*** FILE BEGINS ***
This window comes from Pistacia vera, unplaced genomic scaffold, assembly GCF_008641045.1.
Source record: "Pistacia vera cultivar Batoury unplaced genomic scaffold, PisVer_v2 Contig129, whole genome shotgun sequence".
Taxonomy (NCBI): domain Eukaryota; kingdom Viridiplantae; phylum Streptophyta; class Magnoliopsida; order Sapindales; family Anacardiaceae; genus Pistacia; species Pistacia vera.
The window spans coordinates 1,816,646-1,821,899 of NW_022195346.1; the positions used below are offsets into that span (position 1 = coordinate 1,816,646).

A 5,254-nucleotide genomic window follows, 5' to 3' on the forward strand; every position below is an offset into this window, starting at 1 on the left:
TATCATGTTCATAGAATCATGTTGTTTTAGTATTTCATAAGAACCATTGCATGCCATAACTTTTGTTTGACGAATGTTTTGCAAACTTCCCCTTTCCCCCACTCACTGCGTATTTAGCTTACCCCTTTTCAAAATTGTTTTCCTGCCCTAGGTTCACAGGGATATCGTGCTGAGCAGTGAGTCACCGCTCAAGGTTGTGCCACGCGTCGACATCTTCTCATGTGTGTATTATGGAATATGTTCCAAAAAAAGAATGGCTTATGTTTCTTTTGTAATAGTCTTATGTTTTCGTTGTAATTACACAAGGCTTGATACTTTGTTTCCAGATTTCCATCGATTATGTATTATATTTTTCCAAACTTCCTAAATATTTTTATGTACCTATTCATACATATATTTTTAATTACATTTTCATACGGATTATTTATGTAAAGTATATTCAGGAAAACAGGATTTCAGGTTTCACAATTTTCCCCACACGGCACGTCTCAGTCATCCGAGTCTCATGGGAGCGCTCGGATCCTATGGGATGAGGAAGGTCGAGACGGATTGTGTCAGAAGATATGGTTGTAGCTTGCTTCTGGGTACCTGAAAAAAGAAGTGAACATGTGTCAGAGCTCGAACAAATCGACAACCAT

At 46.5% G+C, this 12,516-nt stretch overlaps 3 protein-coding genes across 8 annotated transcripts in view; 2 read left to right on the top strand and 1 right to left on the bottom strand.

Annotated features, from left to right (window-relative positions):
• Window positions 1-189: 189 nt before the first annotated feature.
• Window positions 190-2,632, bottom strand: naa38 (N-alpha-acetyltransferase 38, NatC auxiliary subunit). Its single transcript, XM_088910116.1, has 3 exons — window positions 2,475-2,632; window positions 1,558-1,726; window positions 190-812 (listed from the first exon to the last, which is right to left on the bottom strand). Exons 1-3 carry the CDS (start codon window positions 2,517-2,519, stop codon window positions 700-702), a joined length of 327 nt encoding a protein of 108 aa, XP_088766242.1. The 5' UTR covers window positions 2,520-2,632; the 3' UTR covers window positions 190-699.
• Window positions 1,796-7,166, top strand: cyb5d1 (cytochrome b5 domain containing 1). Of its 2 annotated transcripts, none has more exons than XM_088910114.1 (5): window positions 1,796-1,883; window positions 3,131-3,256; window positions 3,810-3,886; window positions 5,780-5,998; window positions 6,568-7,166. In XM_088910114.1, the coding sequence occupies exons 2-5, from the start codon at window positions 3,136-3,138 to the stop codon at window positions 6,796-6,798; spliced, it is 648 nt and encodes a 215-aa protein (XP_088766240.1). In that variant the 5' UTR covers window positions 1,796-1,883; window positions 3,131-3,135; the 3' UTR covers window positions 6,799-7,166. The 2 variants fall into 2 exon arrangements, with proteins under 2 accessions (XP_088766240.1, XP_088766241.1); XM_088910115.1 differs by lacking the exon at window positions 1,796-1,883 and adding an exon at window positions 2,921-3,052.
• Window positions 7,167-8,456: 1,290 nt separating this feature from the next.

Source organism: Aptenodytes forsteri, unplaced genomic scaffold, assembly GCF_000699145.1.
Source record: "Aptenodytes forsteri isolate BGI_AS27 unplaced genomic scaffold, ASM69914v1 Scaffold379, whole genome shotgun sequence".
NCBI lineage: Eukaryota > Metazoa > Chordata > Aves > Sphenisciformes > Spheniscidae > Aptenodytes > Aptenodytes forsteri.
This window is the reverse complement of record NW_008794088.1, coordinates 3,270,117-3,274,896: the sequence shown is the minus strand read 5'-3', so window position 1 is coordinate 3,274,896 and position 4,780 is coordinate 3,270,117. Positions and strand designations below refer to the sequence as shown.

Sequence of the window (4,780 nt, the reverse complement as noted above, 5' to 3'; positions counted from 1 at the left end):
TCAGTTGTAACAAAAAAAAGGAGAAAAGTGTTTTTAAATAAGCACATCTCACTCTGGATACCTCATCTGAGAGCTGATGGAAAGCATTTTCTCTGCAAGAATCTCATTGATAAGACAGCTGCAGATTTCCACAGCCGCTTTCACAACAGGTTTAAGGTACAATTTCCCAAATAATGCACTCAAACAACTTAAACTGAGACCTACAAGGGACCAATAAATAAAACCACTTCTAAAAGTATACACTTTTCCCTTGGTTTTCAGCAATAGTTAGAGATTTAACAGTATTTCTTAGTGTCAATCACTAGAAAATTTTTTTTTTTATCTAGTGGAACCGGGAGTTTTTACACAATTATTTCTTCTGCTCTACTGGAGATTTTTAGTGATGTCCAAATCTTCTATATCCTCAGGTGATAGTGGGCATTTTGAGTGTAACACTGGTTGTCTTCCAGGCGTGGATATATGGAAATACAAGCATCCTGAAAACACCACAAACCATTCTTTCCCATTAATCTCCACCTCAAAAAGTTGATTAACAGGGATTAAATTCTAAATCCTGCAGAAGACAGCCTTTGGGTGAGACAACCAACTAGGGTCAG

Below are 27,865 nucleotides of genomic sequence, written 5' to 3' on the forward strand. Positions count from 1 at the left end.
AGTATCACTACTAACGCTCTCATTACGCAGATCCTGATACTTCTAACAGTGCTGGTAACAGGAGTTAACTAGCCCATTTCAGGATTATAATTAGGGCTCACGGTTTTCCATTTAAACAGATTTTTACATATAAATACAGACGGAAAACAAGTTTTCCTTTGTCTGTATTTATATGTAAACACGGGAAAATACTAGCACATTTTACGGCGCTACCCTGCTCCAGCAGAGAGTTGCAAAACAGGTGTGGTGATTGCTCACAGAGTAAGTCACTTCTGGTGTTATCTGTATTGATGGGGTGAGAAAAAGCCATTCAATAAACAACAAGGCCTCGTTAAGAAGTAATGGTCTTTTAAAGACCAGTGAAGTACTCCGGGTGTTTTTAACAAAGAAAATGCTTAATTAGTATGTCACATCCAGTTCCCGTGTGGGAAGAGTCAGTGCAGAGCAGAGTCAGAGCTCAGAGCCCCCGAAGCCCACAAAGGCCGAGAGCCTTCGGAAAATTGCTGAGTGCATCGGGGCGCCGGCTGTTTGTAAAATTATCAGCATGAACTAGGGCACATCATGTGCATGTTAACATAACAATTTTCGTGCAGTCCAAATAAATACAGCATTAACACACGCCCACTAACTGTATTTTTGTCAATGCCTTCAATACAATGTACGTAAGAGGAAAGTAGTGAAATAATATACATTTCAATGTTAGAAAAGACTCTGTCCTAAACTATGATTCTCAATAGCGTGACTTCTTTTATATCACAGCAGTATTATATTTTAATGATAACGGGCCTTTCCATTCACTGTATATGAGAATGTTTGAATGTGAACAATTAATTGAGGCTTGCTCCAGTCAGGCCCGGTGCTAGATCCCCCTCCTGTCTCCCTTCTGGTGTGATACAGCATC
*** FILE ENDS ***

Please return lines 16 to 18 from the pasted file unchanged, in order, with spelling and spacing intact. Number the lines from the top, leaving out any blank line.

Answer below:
This window is the reverse complement of record NW_008794088.1, coordinates 3,270,117-3,274,896: the sequence shown is the minus strand read 5'-3', so window position 1 is coordinate 3,274,896 and position 4,780 is coordinate 3,270,117. Positions and strand designations below refer to the sequence as shown.

Sequence of the window (4,780 nt, the reverse complement as noted above, 5' to 3'; positions counted from 1 at the left end):
TCAGTTGTAACAAAAAAAAGGAGAAAAGTGTTTTTAAATAAGCACATCTCACTCTGGATACCTCATCTGAGAGCTGATGGAAAGCATTTTCTCTGCAAGAATCTCATTGATAAGACAGCTGCAGATTTCCACAGCCGCTTTCACAACAGGTTTAAGGTACAATTTCCCAAATAATGCACTCAAACAACTTAAACTGAGACCTACAAGGGACCAATAAATAAAACCACTTCTAAAAGTATACACTTTTCCCTTGGTTTTCAGCAATAGTTAGAGATTTAACAGTATTTCTTAGTGTCAATCACTAGAAAATTTTTTTTTTTATCTAGTGGAACCGGGAGTTTTTACACAATTATTTCTTCTGCTCTACTGGAGATTTTTAGTGATGTCCAAATCTTCTATATCCTCAGGTGATAGTGGGCATTTTGAGTGTAACACTGGTTGTCTTCCAGGCGTGGATATATGGAAATACAAGCATCCTGAAAACACCACAAACCATTCTTTCCCATTAATCTCCACCTCAAAAAGTTGATTAACAGGGATTAAATTCTAAATCCTGCAGAAGACAGCCTTTGGGTGAGACAACCAACTAGGGTCAG